• This weekend, NASCAR’s best will be put to the longest test of the season in the Coca-Cola 600 at Charlotte Motor Speedway. The 600-mile distance isn’t the only thing that’s unique about this challenging event. Landon and Jeff will explain what drivers have to look out for, both on and off the track!


  • The Charlotte region is also home base for Team Penske and its 2017 IndyCar Series champion, Josef Newgarden. As he heads into this weekend’s Indianapolis 500, Newgarden joins the show LIVE to discuss the Greatest Spectacle in Racing, his relationship with his Penske teammates, and what it’s like working for “The Captain.”


  • And it’s our favorite feature of the week – Scan All! Crank up those scanners and listen in on drivers, crew chiefs and spotters as they battle for a million bucks in last Saturday’s All-Star Race.


If you can’t catch today’s show on TV, watch it online at http:/ If you plan to stream the show on your laptop or portable device, be sure to have your username and password from your cable/satellite/telco provider handy so your subscription can be verified.

Once you enter that information, you’ll have access to the stream.

Click here at 5 p.m. ET to watch live via the stream.

Matt Kenseth discusses early progress for Roush cars on Dale Jr. Download

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Matt Kenseth shares parenting tips for Dale Earnhardt Jr., discusses their early days racing together and talks about his return to the car for Roush Fenway Racing in this week’s Dale Jr. Download.

Kenseth returned to the Cup Series earlier this month, driving the No. 6 Ford for Roush Fenway Racing at Kansas. He finished 36th after he was eliminated by a crash. He won the pole for last weekend’s All-Star Race and finished 14th in the 21-car field.

Kenseth will be back in the car for Sunday’s Coca-Cola 600 and the next two races (Pocono and Michigan) before Trevor Bayne drives the No. 6 at Sonoma.

Kenseth and Bayne will split time in the car the rest of the season.

Kenseth, without a ride after Joe Gibbs Racing did not renew his contract last year, was brought to Roush Fenway Racing to help that organization improve its cars.

“It’s been really different for me because it’s a different role than I’ve ever felt like I’ve had through my racing career,’’ Kenseth said on the podcast.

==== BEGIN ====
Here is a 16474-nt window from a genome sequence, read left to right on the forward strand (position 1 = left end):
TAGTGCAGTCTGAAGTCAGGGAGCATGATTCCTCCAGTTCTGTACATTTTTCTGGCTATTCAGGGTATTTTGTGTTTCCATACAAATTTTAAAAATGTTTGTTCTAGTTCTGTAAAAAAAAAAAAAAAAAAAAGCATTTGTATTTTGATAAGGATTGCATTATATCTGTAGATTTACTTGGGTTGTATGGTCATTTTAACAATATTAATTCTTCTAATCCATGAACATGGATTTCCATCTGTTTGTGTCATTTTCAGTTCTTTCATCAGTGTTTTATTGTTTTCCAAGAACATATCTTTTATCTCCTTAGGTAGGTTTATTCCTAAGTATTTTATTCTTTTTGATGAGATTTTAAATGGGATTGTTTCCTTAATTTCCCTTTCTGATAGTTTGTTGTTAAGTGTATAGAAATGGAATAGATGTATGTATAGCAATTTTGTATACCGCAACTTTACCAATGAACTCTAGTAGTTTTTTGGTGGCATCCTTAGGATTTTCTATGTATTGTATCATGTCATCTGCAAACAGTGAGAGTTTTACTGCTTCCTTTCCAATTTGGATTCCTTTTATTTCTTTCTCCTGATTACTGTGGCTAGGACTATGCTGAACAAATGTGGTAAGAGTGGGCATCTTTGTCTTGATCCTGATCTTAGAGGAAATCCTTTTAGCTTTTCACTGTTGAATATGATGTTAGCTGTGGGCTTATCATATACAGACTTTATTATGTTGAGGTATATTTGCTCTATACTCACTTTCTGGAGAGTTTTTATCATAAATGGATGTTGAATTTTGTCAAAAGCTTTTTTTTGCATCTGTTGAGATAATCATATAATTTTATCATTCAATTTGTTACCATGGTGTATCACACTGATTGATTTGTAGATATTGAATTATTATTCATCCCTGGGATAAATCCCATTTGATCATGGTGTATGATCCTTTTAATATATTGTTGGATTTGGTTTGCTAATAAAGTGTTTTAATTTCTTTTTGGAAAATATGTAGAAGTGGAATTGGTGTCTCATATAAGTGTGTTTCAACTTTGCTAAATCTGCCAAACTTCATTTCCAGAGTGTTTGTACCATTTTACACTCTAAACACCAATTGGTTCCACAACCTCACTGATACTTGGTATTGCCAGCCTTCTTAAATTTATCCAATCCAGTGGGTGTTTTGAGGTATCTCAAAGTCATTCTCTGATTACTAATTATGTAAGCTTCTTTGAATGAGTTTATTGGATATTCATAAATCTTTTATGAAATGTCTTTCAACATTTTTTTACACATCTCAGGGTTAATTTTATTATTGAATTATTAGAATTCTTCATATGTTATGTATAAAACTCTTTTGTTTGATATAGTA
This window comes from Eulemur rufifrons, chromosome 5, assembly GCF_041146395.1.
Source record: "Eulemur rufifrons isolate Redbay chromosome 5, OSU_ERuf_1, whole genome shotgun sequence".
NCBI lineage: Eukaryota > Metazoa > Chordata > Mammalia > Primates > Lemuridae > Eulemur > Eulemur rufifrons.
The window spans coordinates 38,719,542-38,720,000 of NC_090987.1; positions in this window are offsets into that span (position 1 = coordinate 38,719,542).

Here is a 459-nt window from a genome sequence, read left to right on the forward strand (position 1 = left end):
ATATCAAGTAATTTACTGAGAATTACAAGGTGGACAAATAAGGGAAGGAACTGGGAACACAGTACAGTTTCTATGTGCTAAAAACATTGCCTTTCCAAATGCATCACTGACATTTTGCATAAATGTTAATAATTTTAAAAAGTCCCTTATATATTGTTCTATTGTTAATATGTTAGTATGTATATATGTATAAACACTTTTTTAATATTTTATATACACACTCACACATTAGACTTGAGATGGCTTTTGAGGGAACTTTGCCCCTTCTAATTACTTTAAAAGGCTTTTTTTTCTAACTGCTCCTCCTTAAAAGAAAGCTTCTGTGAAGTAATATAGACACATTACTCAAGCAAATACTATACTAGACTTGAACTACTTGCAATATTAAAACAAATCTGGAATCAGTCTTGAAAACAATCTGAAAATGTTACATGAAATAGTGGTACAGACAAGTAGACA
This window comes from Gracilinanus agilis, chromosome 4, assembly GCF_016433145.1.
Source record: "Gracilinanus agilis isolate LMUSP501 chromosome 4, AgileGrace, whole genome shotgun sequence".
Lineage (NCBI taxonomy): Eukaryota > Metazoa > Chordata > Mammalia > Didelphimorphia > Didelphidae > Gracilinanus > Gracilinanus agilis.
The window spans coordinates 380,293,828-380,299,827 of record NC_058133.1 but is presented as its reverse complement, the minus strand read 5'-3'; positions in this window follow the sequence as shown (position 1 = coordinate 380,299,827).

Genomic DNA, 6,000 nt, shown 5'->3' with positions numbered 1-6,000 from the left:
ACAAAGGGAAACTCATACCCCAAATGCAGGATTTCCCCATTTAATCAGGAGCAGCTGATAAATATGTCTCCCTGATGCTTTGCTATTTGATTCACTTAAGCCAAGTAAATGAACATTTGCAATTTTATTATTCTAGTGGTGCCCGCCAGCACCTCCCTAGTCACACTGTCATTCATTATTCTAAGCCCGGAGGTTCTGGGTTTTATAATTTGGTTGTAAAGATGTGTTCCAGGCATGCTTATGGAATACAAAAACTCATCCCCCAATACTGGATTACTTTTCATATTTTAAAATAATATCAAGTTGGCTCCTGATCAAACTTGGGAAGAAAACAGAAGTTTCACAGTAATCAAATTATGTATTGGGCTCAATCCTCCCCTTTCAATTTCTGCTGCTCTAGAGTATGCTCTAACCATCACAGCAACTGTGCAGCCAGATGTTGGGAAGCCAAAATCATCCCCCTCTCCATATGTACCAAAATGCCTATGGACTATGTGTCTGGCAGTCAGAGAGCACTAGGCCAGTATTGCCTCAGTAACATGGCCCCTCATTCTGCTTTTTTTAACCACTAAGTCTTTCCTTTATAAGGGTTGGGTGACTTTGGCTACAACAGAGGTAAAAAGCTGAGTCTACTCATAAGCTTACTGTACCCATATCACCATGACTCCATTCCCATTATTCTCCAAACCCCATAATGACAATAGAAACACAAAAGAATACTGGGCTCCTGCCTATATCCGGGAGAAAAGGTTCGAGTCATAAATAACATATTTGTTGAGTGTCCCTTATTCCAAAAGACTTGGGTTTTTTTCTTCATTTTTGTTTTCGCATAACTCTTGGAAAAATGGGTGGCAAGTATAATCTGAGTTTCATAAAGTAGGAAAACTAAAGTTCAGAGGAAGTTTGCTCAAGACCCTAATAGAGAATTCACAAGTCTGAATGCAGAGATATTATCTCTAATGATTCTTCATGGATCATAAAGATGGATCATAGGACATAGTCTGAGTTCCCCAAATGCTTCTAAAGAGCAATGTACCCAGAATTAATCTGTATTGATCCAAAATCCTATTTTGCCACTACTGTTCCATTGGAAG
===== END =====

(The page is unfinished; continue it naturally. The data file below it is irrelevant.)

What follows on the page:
After two races, Kenseth is learning what needs to be done to help the team. 

“I kind of now know where I feel like that they’re at and how much we need to do to get back to an extremely competitive environment,’’ Kenseth said, “so it’s just a lot different role and different feeling than I’ve ever had before, it’s more of a project.’’

In terms of that project, where do things stand after two races?

“Obviously, there’s a lot of room for improvement,’’ Kenseth said. “I think, the potential is there but certainly it’s going to take some work and probably a little more patience and a little more time than maybe I originally thought.’’

Listen to the show here and all that Kenseth had to say.

Cup team’s debut stirs debate on value of smaller part-time teams

Photo: NY Racing

The entry of NY Racing for this weekend’s Coca-Cola 600 has stirred talk about the value of smaller teams unable to compete a full season in Cup after a comment from the chairman of the Race Team Alliance.

NY Racing is entered in its first Cup race of the year. JJ Yeley is the driver. The team announced Tuesday a multi-year deal with Steakhouse Elite as sponsor. The team is owned by John Cohen, whose previous Cup teams ran 16 races between 2012-15. His team’s best finish was 32nd in the 2015 Daytona 500 with Reed Sorenson. His teams also failed to qualify for seven races and withdrew five times.

The entry of NY Racing means one car will fail to qualify for the Coca-Cola 600. The five teams going for the four spots available for non-charter teams are those of BJ McLeod (No. 52, Rick Ware Racing), Sorenson (No. 55 Premium Motorsports), Timmy Hill (No. 66, Motorsports Business Management), Parker Kligerman (No. 96 Gaunt Brothers Racing) and Yeley.

NY Racing’s entry drew the ire of Rob Kauffman, co-owner of Chip Ganassi Racing and chairman of the Race Team Alliance. Kauffman tweeted about NY Racing’s entry and then responded to a few who questioned him.

Kauffman’s tweet drew a response from Xfinity driver Tommy Joe Martins, who has been vocal about the importance of smaller teams in NASCAR’s national series and the need to raise the profiles of such teams. Martins responded to Kauffman’s comments with a series of tweets.